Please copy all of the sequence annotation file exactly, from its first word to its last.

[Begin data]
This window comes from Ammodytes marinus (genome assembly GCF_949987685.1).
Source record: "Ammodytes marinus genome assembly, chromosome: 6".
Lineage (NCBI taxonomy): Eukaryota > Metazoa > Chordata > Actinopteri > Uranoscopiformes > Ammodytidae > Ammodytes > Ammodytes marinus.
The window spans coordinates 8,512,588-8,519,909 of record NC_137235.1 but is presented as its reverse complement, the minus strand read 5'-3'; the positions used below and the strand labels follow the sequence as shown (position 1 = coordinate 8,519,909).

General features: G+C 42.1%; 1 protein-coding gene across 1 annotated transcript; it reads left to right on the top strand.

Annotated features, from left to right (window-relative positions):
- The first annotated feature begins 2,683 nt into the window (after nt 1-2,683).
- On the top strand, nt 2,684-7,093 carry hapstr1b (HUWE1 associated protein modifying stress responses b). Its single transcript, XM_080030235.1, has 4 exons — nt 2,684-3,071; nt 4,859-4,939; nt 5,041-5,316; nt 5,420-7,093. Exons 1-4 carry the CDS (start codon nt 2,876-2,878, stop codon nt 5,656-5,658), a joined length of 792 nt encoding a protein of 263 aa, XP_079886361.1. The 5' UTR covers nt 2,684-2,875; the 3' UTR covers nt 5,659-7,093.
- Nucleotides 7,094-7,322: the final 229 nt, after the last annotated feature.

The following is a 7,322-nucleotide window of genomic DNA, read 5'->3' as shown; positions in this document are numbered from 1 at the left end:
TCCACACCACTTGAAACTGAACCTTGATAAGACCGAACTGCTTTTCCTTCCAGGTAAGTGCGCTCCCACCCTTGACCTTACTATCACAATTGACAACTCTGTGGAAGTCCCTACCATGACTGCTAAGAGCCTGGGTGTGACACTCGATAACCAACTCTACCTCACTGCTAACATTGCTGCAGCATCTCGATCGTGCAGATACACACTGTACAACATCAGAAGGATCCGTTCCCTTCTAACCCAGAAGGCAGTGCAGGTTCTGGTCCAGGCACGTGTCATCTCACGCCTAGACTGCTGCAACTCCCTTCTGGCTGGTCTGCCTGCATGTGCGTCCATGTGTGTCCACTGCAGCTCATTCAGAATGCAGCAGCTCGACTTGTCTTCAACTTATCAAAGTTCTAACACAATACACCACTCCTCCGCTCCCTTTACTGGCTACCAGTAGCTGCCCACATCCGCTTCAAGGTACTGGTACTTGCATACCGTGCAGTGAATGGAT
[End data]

This window comes from Ammodytes marinus (genome assembly GCF_949987685.1).
Source record: "Ammodytes marinus genome assembly, chromosome: 6".
Lineage (NCBI taxonomy): Eukaryota > Metazoa > Chordata > Actinopteri > Uranoscopiformes > Ammodytidae > Ammodytes > Ammodytes marinus.
The window spans coordinates 8,512,588-8,519,909 of record NC_137235.1 but is presented as its reverse complement, the minus strand read 5'-3'; the positions used below and the strand labels follow the sequence as shown (position 1 = coordinate 8,519,909).

General features: G+C 42.1%; 1 protein-coding gene across 1 annotated transcript; it reads left to right on the top strand.

Annotated features, from left to right (window-relative positions):
- The first annotated feature begins 2,683 nt into the window (after nt 1-2,683).
- On the top strand, nt 2,684-7,093 carry hapstr1b (HUWE1 associated protein modifying stress responses b). Its single transcript, XM_080030235.1, has 4 exons — nt 2,684-3,071; nt 4,859-4,939; nt 5,041-5,316; nt 5,420-7,093. Exons 1-4 carry the CDS (start codon nt 2,876-2,878, stop codon nt 5,656-5,658), a joined length of 792 nt encoding a protein of 263 aa, XP_079886361.1. The 5' UTR covers nt 2,684-2,875; the 3' UTR covers nt 5,659-7,093.
- Nucleotides 7,094-7,322: the final 229 nt, after the last annotated feature.

The following is a 7,322-nucleotide window of genomic DNA, read 5'->3' as shown; positions in this document are numbered from 1 at the left end:
TCCACACCACTTGAAACTGAACCTTGATAAGACCGAACTGCTTTTCCTTCCAGGTAAGTGCGCTCCCACCCTTGACCTTACTATCACAATTGACAACTCTGTGGAAGTCCCTACCATGACTGCTAAGAGCCTGGGTGTGACACTCGATAACCAACTCTACCTCACTGCTAACATTGCTGCAGCATCTCGATCGTGCAGATACACACTGTACAACATCAGAAGGATCCGTTCCCTTCTAACCCAGAAGGCAGTGCAGGTTCTGGTCCAGGCACGTGTCATCTCACGCCTAGACTGCTGCAACTCCCTTCTGGCTGGTCTGCCTGCATGTGCGTCCATGTGTGTCCACTGCAGCTCATTCAGAATGCAGCAGCTCGACTTGTCTTCAACTTATCAAAGTTCTAACACAATACACCACTCCTCCGCTCCCTTTACTGGCTACCAGTAGCTGCCCACATCCGCTTCAAGGTACTGGTACTTGCATACCGTGCAGTGAATGGAT